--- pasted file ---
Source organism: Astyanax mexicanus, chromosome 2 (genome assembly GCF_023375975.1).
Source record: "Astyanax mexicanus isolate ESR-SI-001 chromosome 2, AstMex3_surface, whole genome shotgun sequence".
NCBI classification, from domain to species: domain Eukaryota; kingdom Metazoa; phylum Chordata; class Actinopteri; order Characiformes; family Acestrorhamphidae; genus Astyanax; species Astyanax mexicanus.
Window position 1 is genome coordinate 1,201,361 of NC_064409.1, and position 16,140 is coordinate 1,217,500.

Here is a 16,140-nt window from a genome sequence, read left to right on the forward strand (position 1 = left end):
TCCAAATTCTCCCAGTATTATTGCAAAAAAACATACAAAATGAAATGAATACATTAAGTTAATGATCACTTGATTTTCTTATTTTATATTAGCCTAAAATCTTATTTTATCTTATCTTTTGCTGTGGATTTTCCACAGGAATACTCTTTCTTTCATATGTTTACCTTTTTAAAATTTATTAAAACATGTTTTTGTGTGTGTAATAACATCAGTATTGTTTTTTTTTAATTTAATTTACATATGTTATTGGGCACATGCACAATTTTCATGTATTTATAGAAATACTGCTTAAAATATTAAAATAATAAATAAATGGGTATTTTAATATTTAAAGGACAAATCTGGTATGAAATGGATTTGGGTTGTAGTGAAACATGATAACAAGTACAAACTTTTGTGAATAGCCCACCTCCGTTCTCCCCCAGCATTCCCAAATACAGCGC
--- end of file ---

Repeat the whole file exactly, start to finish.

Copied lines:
Source organism: Astyanax mexicanus, chromosome 2 (genome assembly GCF_023375975.1).
Source record: "Astyanax mexicanus isolate ESR-SI-001 chromosome 2, AstMex3_surface, whole genome shotgun sequence".
NCBI classification, from domain to species: domain Eukaryota; kingdom Metazoa; phylum Chordata; class Actinopteri; order Characiformes; family Acestrorhamphidae; genus Astyanax; species Astyanax mexicanus.
Window position 1 is genome coordinate 1,201,361 of NC_064409.1, and position 16,140 is coordinate 1,217,500.

Here is a 16,140-nt window from a genome sequence, read left to right on the forward strand (position 1 = left end):
TCCAAATTCTCCCAGTATTATTGCAAAAAAACATACAAAATGAAATGAATACATTAAGTTAATGATCACTTGATTTTCTTATTTTATATTAGCCTAAAATCTTATTTTATCTTATCTTTTGCTGTGGATTTTCCACAGGAATACTCTTTCTTTCATATGTTTACCTTTTTAAAATTTATTAAAACATGTTTTTGTGTGTGTAATAACATCAGTATTGTTTTTTTTTAATTTAATTTACATATGTTATTGGGCACATGCACAATTTTCATGTATTTATAGAAATACTGCTTAAAATATTAAAATAATAAATAAATGGGTATTTTAATATTTAAAGGACAAATCTGGTATGAAATGGATTTGGGTTGTAGTGAAACATGATAACAAGTACAAACTTTTGTGAATAGCCCACCTCCGTTCTCCCCCAGCATTCCCAAATACAGCGC